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Derek Jeter, The Yankee Phoenix

Derek Jeter's ankle injury puts him on the DL until mid-July. The Yankees will miss his presence, his attitude, and even his production. Could his place in the Yankee lineup change once he returns? What's best for the team? How about in 2014?


Did you hear the news? No, how is that possible? Well, cool your jets, it isn't the end of the world, but I wouldn't discount some Yankees fans seeing the situation that way. According to report, it seems as though Derek Jeter will remain on the disabled list until at least the All-Star break and most likely not return until after that time.

Last October, Jeter succumbed to a broken ankle during a playoff game between the Yankees and the eventual American League Champion Detroit Tigers. He broke his ankle, and apparently it hasn't been the same since. After numerous reports that Jeter would play come opening day, but as that fateful day approached, the Yankees placed Jeter on the 15-day disabled list.

So, the captain began the season on the disabled list, but as Joel Sherman of the New York Post wrote, the news surrounding his wounded ankle spoke to progress.

"After all, Jeter pledged to be back Opening Day, then the clock was reset for May 1 and as recently as two days ago Joe Girardi described the shortstop's reduced rehab workload as not a setback."

Unfortunately for the Bronx Bombers, Jeter, the unstoppable captain, will join teammate Alex Rodriguez on the disabled list until at least middle of July. Although Jeter, Rodriguez, Curtis Granderson, and Mark Texiera have yet to play in a single game this season, the Yankees head into Sunday's game against the Toronto Blue Jays with a 10-6 record, second in the American League East.

Following the plethora of injuries to key players, analysts and pundits began to predict a playoff-less season for the Yankees, an unthinkable situation for Yankees fans. Brian Cashman made some minor touchups to the Yankees roster, bringing in Vernon Wells, Brennan Boesch, and Lyle Overbay, and those three have performed as well as could be expected. Still, the loss of Jeter until July hurts, but the question that remains concerns the severity of that pain.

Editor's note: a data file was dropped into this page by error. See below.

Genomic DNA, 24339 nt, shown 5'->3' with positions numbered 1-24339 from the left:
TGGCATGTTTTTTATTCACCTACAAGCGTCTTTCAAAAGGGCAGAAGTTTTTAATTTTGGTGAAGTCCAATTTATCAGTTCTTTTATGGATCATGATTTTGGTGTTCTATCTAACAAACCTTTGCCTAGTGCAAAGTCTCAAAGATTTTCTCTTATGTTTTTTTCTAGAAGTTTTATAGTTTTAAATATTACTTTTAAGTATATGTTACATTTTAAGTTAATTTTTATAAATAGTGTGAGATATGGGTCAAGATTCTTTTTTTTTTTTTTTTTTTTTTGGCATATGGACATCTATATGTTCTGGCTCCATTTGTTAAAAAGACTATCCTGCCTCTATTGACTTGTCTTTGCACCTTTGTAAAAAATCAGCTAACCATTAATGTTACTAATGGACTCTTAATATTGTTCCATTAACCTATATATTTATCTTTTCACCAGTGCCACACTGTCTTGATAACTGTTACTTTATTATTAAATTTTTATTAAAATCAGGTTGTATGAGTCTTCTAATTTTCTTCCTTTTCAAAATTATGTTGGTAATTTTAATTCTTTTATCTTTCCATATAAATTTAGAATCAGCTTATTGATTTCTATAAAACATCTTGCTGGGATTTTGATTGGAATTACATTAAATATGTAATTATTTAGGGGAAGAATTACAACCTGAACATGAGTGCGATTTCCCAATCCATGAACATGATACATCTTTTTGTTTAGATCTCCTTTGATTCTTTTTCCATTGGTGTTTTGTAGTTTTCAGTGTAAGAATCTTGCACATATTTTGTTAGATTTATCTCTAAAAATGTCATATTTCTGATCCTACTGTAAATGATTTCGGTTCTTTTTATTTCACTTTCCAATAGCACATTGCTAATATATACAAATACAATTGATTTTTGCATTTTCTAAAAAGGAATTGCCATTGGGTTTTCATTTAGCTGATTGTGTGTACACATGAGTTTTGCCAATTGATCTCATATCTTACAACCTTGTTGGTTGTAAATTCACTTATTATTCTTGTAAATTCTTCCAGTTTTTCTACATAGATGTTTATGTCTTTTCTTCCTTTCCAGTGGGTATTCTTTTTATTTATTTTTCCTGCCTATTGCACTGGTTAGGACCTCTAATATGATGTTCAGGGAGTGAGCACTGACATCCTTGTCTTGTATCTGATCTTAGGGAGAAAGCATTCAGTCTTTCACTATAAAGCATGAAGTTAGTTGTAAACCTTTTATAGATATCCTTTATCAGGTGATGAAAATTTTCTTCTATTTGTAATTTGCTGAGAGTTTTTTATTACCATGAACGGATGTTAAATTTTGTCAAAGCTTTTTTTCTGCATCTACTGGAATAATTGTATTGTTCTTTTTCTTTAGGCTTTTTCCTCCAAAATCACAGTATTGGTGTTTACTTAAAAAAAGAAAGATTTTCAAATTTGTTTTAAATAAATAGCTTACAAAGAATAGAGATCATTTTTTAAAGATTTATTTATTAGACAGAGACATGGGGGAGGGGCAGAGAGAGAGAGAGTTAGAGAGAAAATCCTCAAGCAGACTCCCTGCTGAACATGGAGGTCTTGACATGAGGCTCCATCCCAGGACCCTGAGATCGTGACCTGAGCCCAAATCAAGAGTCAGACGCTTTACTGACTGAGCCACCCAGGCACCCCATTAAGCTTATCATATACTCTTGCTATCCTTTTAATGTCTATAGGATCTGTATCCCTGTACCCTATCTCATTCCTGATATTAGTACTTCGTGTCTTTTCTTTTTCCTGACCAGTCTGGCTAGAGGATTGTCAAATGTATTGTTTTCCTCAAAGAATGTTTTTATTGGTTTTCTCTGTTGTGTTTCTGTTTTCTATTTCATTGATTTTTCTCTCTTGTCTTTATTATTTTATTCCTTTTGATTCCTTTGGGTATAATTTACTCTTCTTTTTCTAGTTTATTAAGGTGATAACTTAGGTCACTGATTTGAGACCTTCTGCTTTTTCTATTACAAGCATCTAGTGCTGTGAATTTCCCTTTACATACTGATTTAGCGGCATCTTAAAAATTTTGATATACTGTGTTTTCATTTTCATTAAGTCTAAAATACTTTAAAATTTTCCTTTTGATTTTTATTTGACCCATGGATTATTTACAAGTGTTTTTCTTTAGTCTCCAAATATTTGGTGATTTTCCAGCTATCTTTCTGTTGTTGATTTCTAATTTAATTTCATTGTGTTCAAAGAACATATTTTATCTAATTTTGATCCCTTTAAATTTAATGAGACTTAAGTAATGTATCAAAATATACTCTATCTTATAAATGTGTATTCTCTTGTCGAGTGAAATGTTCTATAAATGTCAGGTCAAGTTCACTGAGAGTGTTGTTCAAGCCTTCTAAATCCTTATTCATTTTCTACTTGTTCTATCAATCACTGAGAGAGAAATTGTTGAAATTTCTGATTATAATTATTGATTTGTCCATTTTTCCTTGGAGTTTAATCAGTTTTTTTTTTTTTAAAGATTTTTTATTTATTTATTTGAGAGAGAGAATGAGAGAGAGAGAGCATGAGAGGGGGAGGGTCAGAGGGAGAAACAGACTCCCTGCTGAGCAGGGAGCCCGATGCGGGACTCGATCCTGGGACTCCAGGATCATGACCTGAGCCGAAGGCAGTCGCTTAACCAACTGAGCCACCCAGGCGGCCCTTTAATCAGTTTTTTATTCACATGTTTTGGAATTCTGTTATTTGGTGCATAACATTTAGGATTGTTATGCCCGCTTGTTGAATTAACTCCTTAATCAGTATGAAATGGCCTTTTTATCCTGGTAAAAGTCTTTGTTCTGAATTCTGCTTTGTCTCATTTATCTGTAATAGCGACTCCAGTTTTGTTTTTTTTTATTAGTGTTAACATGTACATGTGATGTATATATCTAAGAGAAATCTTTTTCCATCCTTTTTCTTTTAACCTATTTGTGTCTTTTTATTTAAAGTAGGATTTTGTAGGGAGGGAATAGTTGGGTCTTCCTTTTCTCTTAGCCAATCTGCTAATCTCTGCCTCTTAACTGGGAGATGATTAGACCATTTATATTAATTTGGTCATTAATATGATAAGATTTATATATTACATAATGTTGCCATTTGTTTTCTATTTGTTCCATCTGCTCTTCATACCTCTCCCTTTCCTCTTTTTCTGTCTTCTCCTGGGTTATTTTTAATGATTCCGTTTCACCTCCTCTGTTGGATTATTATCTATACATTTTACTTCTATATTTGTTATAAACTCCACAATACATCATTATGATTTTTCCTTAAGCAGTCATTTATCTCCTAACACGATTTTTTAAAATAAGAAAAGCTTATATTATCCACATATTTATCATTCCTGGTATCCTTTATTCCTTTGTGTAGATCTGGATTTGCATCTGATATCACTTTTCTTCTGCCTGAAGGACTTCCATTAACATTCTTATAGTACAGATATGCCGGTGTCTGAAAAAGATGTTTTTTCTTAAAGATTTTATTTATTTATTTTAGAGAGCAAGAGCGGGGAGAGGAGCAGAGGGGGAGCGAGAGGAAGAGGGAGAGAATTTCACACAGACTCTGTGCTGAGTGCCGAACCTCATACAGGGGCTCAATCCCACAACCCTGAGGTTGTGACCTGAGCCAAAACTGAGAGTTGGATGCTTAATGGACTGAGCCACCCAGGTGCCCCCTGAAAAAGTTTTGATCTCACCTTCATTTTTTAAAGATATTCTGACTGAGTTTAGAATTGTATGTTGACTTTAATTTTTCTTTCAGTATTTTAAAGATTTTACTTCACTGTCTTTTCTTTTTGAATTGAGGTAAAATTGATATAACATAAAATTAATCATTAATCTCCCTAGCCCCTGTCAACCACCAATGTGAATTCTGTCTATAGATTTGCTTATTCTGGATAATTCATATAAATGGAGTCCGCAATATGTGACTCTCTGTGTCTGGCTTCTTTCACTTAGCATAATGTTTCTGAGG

Going into the 2013 season, ZIPS projections for Jeter showed regression in a number of categories, including games played. Zips projected Jeter to play in 120 games, collect 139 hits, score 69 runs, put up a .311 wOBA, and compile 1.7 fWins. Steamer projections showed similar marks: 124 games played, 146 hits, 70 runs, .323 wOBA, and 1.9 fWins.

Compare those stats to what Jeter amassed in 2012. In 2012, at 38 years young, Jeter played in 159 games, and posted 216 hits, 99 runs, a .347 wOBA, and 3.1 fWins. Projection systems showed far less production from the Yankees shortstop than in 2012, but Jeter outplayed his projections in 2012, so what is to say a healthy DJ doesn't do the same in 2013.

In that vane, it's important to take a look at any trends throughout Jeter's career that might point towards significant regression or that shows bad habits. Over the last 4-6 seasons Jeter's BB% and K% are both down from his earlier career numbers. His BABIP remains high, which makes sense given Jeter's ability to make contact on almost every pitch he sees. His base running statistics are not as impressive over the last few seasons, but as is true for almost every player who has ever laced up spiked and taken the field, with age comes diminished speed. On the other hand, despite being slower, Jeter's base running metrics show that he continues to have solid base running acumen, leading to fewer mental mistakes while running the bases. Jeter's contact percentage, overall, in the strike zone, and out of the strike zone have been fairly constant throughout the second half of his career, but his GB/FB ratio has risen.

Jeter has more recently begun to hit the ball on the ground much more, especially in comparison to how many balls he hits in the air. Some of this can be due to a decrease in bat speed, which causes him to square balls up less often. He attempts to make up for his attrition in bat speed by just making contact, hoping to reach base safely by merely getting the ball in play, but this does lead to topping the ball more often, resulting in more ground balls.